It’s exciting to have a new puppy! Your cute and playful companion brings joy and excitement to your home. But soon, you’ll discover a few challenges that come with having a puppy — such as teething and nipping.
Your puppy has just 28 tiny teeth that are like baby teeth in humans. As soon as it’s time for teething, your pup will start nipping at anything it can chew, including your shoes, fingers and toes. While this is normal puppy behavior, you can train your pup to control its chewing and stop it from destroying everything it can lay its teeth on.
What to Do for a Teething Puppy?
When your puppy starts teething, at about 3 to 4 months, you may notice it’s drooling, or you may see little blood spots on its toys. These are normal signs of teething. Just as it is with humans, puppies experience a lot of pain and discomfort when their baby teeth are being replaced with adult teeth. The gums will be sore, and they will look for things to chew on to relieve the discomfort.
What should you do for a teething puppy? Try these steps:
- Provide your puppy with teething toys to chew.
- Choose toys you can fill with cool water or freeze to soothe the pup’s gums.
- Monitor what your puppy does periodically and ensure the toys aren’t torn to shreds.
- Make a loud, high-pitched noise any time it bites you to alert it to stop.
- Reward your puppy any time it stops nipping at you or other puppies and picks up a toy instead.
- Talk to a veterinarian if you notice any abnormal behavior during play or excessive aggression.
How to Get Puppies to Stop Chewing
During the teething period, your puppy undergoes some hormonal changes that can make it start chewing excessively. Your pup may chew on shoes, furniture and books. If you’re wondering how to keep puppies from chewing, try some of these strategies:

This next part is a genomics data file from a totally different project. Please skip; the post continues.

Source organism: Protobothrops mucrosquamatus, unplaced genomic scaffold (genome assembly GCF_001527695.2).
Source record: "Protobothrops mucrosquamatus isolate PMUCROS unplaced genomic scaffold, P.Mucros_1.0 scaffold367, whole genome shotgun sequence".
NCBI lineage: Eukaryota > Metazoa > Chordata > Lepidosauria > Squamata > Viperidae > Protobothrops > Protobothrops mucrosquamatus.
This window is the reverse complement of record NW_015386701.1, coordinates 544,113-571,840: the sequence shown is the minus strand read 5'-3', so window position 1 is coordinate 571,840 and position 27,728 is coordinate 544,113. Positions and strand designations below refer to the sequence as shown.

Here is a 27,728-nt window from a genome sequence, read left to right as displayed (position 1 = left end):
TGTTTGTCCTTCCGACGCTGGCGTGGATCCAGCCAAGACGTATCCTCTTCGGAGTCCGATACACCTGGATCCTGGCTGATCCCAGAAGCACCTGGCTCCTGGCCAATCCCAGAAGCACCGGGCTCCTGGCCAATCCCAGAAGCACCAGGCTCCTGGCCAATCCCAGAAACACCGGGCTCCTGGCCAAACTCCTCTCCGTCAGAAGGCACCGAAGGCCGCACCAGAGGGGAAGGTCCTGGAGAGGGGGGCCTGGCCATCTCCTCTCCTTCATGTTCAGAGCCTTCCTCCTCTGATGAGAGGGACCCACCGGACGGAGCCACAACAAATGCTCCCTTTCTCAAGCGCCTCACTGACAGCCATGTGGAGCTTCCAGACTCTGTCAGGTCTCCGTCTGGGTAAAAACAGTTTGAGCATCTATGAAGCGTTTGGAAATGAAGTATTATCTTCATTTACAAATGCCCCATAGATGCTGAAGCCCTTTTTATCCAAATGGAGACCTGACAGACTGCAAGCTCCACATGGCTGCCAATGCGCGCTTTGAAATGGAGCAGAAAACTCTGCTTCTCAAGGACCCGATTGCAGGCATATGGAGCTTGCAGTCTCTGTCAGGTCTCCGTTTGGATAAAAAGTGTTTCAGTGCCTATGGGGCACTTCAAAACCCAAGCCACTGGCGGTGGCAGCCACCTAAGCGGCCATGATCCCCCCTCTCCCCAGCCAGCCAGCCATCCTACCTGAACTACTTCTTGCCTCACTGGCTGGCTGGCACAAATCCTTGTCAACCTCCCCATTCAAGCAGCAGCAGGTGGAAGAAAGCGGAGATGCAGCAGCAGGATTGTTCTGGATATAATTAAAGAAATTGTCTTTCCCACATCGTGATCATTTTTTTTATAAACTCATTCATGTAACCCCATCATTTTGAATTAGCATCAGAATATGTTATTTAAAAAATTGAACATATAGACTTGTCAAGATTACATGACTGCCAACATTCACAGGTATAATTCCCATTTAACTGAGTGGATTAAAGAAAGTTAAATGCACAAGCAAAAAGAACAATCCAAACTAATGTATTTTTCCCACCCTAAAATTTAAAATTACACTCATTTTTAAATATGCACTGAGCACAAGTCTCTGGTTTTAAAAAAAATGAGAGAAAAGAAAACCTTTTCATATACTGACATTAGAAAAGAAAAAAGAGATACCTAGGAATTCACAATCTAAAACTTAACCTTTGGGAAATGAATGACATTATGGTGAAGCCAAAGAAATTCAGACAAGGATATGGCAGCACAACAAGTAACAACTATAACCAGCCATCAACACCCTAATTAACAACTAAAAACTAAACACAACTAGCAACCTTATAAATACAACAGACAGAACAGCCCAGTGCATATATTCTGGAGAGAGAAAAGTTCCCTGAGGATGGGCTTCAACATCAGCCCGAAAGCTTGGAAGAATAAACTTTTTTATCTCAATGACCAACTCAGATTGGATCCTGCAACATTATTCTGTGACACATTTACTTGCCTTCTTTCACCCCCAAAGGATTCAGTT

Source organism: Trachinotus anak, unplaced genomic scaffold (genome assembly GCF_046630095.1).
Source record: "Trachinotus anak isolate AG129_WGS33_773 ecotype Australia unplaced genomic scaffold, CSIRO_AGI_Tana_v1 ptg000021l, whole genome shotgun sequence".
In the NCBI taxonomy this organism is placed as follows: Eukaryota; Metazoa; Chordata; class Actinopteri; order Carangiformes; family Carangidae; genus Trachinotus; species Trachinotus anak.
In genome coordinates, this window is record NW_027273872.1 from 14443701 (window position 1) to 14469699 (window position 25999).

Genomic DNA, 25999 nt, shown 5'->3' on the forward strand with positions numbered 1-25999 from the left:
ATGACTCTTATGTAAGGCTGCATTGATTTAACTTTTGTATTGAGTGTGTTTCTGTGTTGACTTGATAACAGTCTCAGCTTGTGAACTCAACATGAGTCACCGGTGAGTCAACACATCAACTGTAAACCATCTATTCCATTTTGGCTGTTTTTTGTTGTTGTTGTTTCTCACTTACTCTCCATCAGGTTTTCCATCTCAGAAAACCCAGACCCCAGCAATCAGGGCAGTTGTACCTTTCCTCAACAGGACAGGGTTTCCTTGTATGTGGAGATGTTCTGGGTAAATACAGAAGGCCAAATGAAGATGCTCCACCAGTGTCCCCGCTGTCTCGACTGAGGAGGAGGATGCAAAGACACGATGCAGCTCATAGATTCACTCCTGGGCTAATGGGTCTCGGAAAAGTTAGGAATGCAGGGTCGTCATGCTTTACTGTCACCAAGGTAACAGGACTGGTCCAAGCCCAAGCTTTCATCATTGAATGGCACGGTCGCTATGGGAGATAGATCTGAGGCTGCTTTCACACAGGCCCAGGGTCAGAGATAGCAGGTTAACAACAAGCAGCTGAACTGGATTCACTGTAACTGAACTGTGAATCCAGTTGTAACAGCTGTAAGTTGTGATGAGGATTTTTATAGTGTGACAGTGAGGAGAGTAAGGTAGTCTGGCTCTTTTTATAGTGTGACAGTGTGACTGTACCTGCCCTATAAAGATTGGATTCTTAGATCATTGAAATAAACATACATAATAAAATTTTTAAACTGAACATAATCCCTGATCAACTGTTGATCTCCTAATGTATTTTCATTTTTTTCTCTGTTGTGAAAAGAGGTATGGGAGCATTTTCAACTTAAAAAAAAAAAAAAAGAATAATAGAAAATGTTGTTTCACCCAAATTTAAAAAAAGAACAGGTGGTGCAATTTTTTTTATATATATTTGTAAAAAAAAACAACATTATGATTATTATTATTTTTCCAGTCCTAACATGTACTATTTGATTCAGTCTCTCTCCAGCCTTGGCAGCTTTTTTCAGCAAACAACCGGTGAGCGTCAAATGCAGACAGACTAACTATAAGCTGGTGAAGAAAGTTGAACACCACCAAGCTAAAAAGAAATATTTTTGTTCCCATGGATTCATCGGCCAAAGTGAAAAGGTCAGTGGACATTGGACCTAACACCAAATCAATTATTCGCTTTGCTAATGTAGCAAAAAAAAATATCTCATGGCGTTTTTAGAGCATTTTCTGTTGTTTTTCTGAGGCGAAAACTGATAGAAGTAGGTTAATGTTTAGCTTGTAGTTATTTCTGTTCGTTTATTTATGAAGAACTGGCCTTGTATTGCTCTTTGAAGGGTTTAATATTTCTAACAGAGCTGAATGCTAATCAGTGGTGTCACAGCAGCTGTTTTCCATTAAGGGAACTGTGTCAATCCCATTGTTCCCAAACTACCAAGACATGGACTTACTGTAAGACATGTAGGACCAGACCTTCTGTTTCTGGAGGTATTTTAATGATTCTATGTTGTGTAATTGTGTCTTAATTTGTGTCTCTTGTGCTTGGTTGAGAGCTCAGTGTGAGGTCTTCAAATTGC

- Provide a lot of toys for it to practice chewing.
- Teach it to chew on its toys and not on other items.
- Provide toys made of hard nylon with space to fill with water to cool the gums.
- Avoid striking your puppy when it chews on your things. Instead, use rewards and positive reinforcement to teach it to chew its toys.
- Feed your puppy with high-quality puppy food to enhance healthy growth.
- Keep shoes, kids’ toys and other valuable items away from the puppy until it learns to chew only its own toys.
What Not to Do When Your Puppy Chews Things
A few common mistakes can lead to even more chewing. Remember, communicating with a puppy takes careful consideration — you might teach it not to chew on one shoe, but that doesn’t mean it knows not to chew on any shoes. Here are a few “don’ts” when dealing with a teething puppy:
- Avoid offering toys that look like off-limits items: If you give your puppy an old shoe to chew on, it will think shoes are OK to chew. It will struggle to understand why it’s fine to chew on some shoes but not others. Only offer toys that are unique from off-limits items.
- Avoid giving your puppy a rawhide treat: Rawhide treats are not easy for dogs to digest. They have high choking risks and can lead to intestinal blockages. Instead, offer durable toys, turkey tendon treats or puzzle feeders.
Why Won’t My Puppy Stop Chewing Things?
When your puppy is growing up, it’s normal for it to explore the world by chewing on objects. Chewing is a way to soothe the gums and relieve pain caused by the growth of new adult teeth. It’s also a way to exercise the jaws and keep teeth clean. Chewing can reduce boredom and relieve stress and anxiety, too. If your dog keeps chewing excessively, it may be due to one of the following issues.